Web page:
Metamask developer ConsenSys, an influential “incubator” of Ethereum applications, had come under fire after it emerged that its flagship wallet passed on user transaction data and IP addresses to Infura, a centralized Ethereum node service also owned by ConsenSys.
Proponents of decentralization argued that the policy was an unwelcome intrusion into Web3 of Web2-style surveillance practices.
In a statement published Tuesday, ConsenSys said it was “working on narrowing down” the period in which it holds onto wallet and IP addresses while building a more accessible interface for users who want to host their own nodes and avoid data tracking altogether.
The company also clarified that its existing policy does not authorize the sale of data to third parties or store IP addresses and wallet data “in a way that allows our systems to associate those pieces of data.” Neither does it store wallet information from “read” requests, like viewing an account balance on MetaMask. Instead it only collects wallet and IP data from “write” requests or transactions.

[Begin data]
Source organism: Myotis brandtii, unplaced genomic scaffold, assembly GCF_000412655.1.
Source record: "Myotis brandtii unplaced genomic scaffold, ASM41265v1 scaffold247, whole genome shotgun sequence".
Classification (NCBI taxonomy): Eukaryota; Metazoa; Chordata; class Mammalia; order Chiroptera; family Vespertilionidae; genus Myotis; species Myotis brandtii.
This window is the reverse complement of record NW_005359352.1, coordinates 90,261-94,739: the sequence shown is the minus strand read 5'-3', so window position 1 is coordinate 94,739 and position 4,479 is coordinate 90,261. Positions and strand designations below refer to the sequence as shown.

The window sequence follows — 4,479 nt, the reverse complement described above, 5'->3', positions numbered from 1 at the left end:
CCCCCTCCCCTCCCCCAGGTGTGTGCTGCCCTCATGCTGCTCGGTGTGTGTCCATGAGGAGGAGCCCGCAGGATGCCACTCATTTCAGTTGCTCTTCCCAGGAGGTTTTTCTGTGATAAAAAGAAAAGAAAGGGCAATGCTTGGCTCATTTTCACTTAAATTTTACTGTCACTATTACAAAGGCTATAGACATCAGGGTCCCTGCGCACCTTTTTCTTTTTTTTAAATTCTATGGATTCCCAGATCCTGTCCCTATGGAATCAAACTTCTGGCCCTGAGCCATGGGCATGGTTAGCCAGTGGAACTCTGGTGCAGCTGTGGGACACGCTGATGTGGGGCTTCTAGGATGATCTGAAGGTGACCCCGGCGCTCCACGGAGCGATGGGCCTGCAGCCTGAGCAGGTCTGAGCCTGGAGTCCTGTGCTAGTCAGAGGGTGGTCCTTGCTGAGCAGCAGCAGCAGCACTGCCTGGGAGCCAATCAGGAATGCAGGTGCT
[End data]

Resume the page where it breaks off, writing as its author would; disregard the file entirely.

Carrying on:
In addition, ConsenSys warned users that hosting their own nodes or outsourcing to a third party would not necessarily bolster privacy, noting that alternate providers have different privacy policies and data practices that “may make it even easier” for people to associate users’ Ethereum accounts with their IP addresses.